Host Your Own Cloud Server With OwnCloud

Martin Brinkmann
May 7, 2012
Updated • May 21, 2012

The buzz word of 2012 is the cloud, as every big company seems to start their own service. Just lately we have seen the rise of Google Drive and Cubby, two new contenders in the race for the best cloud service. When you look behind the cloud, you'd probably come to the conclusion that it is only another word for online storage. And to make the date more accessible, syncing was included. If you are a privacy conscious user, you may have preferred to stay away from all cloud offerings until now, or use encryption before you shove your files on to cloud servers.

But what would you say if you could create your own custom server that is running on your own web server, or a web server that you have access to.


Enter ownCloud, an open source cloud hosting script that you can install on a Windows or Linux based web server. And since it would not really be cloud space without synchronization, you also get Windows, Linux and Mac apps for syncing, plus mobile apps for Android, and soon iOS as well.

Without doubt the biggest step to getting your own cloud running is the installation on the web server. The following requirements need to be met:

Linux: PHP 5.3, php5-json, php-xml, php-mbstring, php5-zip, php5-gd, and optionally php5-sqlite (>=3), curl, libcurl3, libcurl3-dev, php5-curl, php-do

Windows:  IIS with CGI support, PHP, MySQL


On the web server run the following two commands

apt-get install apache2 php5 php5-json php-xml php-mbstring php5-zip php5-gd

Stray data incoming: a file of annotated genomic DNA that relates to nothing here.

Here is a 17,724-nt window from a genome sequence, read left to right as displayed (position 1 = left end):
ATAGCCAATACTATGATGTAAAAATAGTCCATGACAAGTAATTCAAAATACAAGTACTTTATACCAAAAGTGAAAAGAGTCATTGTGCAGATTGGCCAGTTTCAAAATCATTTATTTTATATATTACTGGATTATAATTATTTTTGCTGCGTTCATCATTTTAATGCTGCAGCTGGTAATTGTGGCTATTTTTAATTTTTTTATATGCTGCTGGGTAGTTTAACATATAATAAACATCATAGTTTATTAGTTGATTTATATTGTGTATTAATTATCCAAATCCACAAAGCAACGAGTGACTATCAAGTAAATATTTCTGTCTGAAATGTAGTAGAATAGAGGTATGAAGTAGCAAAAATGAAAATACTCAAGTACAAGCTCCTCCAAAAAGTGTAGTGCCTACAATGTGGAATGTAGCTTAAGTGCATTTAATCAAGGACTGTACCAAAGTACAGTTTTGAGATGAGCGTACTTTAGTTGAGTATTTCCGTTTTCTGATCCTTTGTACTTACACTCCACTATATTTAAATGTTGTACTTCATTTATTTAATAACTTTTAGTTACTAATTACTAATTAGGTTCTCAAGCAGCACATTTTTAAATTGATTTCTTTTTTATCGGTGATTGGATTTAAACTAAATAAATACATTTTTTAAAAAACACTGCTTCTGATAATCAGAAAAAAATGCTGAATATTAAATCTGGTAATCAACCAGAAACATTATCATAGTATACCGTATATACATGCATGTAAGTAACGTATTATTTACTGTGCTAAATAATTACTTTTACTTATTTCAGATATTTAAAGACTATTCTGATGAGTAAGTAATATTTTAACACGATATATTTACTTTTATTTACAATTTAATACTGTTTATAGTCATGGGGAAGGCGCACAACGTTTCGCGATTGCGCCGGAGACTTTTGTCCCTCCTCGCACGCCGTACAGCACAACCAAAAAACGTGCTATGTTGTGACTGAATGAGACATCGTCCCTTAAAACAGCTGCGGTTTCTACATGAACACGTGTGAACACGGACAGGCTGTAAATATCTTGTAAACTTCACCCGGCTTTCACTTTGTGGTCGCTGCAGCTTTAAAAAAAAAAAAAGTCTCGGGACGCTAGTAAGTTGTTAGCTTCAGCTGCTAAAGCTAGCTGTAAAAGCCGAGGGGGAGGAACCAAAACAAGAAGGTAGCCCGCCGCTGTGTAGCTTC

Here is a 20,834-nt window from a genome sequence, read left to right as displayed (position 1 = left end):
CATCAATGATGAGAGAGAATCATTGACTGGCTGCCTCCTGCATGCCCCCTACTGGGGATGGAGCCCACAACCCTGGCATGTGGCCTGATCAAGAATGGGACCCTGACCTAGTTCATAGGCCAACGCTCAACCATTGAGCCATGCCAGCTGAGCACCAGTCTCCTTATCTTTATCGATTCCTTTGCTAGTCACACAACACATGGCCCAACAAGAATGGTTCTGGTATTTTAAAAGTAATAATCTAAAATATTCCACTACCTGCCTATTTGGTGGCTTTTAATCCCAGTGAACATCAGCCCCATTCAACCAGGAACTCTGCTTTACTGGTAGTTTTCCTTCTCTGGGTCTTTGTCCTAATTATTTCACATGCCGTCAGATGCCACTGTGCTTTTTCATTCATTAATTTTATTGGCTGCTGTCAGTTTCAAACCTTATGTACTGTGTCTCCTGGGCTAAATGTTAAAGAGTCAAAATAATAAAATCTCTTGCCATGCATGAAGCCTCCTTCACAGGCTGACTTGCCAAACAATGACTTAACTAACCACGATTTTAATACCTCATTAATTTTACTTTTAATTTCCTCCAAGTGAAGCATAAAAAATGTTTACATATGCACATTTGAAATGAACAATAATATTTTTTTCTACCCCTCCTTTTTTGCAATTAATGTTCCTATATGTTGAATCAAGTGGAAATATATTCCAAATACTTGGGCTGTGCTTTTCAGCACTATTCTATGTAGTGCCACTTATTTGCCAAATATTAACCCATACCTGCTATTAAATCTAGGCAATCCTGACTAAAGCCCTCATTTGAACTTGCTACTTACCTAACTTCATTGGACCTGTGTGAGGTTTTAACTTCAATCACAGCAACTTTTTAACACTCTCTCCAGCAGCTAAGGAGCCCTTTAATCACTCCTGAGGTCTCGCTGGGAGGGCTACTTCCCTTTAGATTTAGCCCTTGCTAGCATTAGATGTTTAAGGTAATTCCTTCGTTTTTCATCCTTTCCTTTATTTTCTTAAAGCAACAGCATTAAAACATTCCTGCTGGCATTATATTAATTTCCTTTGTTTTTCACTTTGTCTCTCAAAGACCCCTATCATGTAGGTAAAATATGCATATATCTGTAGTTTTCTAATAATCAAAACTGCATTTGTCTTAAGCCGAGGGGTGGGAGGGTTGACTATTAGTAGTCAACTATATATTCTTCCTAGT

apt-get install php5-sqlite curl libcurl3 libcurl3-dev php5-curl php-pdo

Download the latest stable release or latest development version, and run the following commands

tar -xjf path/to/downloaded/owncloud-x.x.x.tar.bz2
cp -r owncloud /path/to/your/webserver

Then set the permissions for config/ and data/

chown -R www-data:www-data /path/to/your/owncloud/install/data

Last but not least, you should make sure that .htaccess is configured properly for that extra bit of security.

If you are running the apache webserver, it is recommended that you enable .htaccess files as ownCloud uses them to enhance security and allows you to use webfinger. To enable .htaccess files you need to ensure that ‘AllowOverride’ is set to ‘All’ in the ‘Directory /var/www/’ section of your virtual host file. This is usually in /etc/apache2/sites-available/000-default. You should also run ‘a2enmod rewrite’ and ‘a2enmod headers’. Then restart apache: service apache2 restart (for Ubuntu systems).

Once that is done, you need to start the install wizard by loading the http://IP/owncloud/index.php and follow the wizard.  Take a look at the distro notes for additional instructions for specific distributions.

Windows Server

For Windows, you need to complete the following steps.